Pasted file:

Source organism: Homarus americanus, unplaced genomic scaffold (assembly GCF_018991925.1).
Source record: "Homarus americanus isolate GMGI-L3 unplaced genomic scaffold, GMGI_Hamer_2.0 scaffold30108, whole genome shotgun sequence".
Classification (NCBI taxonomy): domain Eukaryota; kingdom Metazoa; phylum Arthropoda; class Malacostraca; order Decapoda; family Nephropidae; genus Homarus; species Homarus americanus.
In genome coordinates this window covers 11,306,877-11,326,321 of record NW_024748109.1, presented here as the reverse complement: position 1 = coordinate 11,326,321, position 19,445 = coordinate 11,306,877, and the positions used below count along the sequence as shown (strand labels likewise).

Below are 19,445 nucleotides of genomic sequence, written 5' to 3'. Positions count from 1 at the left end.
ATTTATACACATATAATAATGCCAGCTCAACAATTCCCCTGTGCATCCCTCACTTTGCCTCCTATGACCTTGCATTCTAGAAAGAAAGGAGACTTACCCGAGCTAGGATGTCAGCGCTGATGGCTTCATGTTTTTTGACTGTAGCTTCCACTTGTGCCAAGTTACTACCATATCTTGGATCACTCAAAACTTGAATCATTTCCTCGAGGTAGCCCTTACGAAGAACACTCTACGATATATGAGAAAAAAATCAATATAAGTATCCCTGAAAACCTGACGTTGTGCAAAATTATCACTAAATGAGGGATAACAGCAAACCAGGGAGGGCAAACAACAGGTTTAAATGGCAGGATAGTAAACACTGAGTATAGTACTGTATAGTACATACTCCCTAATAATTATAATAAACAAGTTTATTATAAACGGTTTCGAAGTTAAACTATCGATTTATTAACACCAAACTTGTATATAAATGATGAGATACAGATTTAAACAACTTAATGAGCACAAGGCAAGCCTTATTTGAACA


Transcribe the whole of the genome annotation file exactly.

Source organism: Homarus americanus, unplaced genomic scaffold (assembly GCF_018991925.1).
Source record: "Homarus americanus isolate GMGI-L3 unplaced genomic scaffold, GMGI_Hamer_2.0 scaffold30108, whole genome shotgun sequence".
Classification (NCBI taxonomy): domain Eukaryota; kingdom Metazoa; phylum Arthropoda; class Malacostraca; order Decapoda; family Nephropidae; genus Homarus; species Homarus americanus.
In genome coordinates this window covers 11,306,877-11,326,321 of record NW_024748109.1, presented here as the reverse complement: position 1 = coordinate 11,326,321, position 19,445 = coordinate 11,306,877, and the positions used below count along the sequence as shown (strand labels likewise).

Below are 19,445 nucleotides of genomic sequence, written 5' to 3'. Positions count from 1 at the left end.
ATTTATACACATATAATAATGCCAGCTCAACAATTCCCCTGTGCATCCCTCACTTTGCCTCCTATGACCTTGCATTCTAGAAAGAAAGGAGACTTACCCGAGCTAGGATGTCAGCGCTGATGGCTTCATGTTTTTTGACTGTAGCTTCCACTTGTGCCAAGTTACTACCATATCTTGGATCACTCAAAACTTGAATCATTTCCTCGAGGTAGCCCTTACGAAGAACACTCTACGATATATGAGAAAAAAATCAATATAAGTATCCCTGAAAACCTGACGTTGTGCAAAATTATCACTAAATGAGGGATAACAGCAAACCAGGGAGGGCAAACAACAGGTTTAAATGGCAGGATAGTAAACACTGAGTATAGTACTGTATAGTACATACTCCCTAATAATTATAATAAACAAGTTTATTATAAACGGTTTCGAAGTTAAACTATCGATTTATTAACACCAAACTTGTATATAAATGATGAGATACAGATTTAAACAACTTAATGAGCACAAGGCAAGCCTTATTTGAACA